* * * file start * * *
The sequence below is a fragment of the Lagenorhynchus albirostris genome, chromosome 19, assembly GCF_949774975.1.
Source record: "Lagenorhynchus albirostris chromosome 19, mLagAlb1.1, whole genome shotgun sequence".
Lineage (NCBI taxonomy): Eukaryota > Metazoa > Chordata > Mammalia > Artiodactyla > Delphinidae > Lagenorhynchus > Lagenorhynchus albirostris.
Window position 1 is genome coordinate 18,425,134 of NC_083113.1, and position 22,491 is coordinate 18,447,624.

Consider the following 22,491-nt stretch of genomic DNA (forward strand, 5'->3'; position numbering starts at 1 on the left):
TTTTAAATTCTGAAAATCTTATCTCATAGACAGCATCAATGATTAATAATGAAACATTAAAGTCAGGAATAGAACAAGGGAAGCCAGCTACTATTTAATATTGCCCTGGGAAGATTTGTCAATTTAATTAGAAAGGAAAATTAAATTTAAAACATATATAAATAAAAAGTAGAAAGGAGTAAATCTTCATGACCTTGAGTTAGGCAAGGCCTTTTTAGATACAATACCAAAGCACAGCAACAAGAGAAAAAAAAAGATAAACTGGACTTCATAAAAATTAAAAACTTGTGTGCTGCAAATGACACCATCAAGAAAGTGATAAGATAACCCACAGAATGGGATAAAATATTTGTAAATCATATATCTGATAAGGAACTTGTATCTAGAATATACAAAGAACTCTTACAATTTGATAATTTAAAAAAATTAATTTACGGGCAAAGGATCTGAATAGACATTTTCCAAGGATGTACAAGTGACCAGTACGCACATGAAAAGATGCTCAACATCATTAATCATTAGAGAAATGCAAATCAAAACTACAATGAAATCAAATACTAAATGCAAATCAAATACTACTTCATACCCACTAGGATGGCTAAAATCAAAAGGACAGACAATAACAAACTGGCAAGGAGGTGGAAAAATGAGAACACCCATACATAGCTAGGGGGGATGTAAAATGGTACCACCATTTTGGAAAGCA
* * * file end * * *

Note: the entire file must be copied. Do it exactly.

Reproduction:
The sequence below is a fragment of the Lagenorhynchus albirostris genome, chromosome 19, assembly GCF_949774975.1.
Source record: "Lagenorhynchus albirostris chromosome 19, mLagAlb1.1, whole genome shotgun sequence".
Lineage (NCBI taxonomy): Eukaryota > Metazoa > Chordata > Mammalia > Artiodactyla > Delphinidae > Lagenorhynchus > Lagenorhynchus albirostris.
Window position 1 is genome coordinate 18,425,134 of NC_083113.1, and position 22,491 is coordinate 18,447,624.

Consider the following 22,491-nt stretch of genomic DNA (forward strand, 5'->3'; position numbering starts at 1 on the left):
TTTTAAATTCTGAAAATCTTATCTCATAGACAGCATCAATGATTAATAATGAAACATTAAAGTCAGGAATAGAACAAGGGAAGCCAGCTACTATTTAATATTGCCCTGGGAAGATTTGTCAATTTAATTAGAAAGGAAAATTAAATTTAAAACATATATAAATAAAAAGTAGAAAGGAGTAAATCTTCATGACCTTGAGTTAGGCAAGGCCTTTTTAGATACAATACCAAAGCACAGCAACAAGAGAAAAAAAAAGATAAACTGGACTTCATAAAAATTAAAAACTTGTGTGCTGCAAATGACACCATCAAGAAAGTGATAAGATAACCCACAGAATGGGATAAAATATTTGTAAATCATATATCTGATAAGGAACTTGTATCTAGAATATACAAAGAACTCTTACAATTTGATAATTTAAAAAAATTAATTTACGGGCAAAGGATCTGAATAGACATTTTCCAAGGATGTACAAGTGACCAGTACGCACATGAAAAGATGCTCAACATCATTAATCATTAGAGAAATGCAAATCAAAACTACAATGAAATCAAATACTAAATGCAAATCAAATACTACTTCATACCCACTAGGATGGCTAAAATCAAAAGGACAGACAATAACAAACTGGCAAGGAGGTGGAAAAATGAGAACACCCATACATAGCTAGGGGGGATGTAAAATGGTACCACCATTTTGGAAAGCA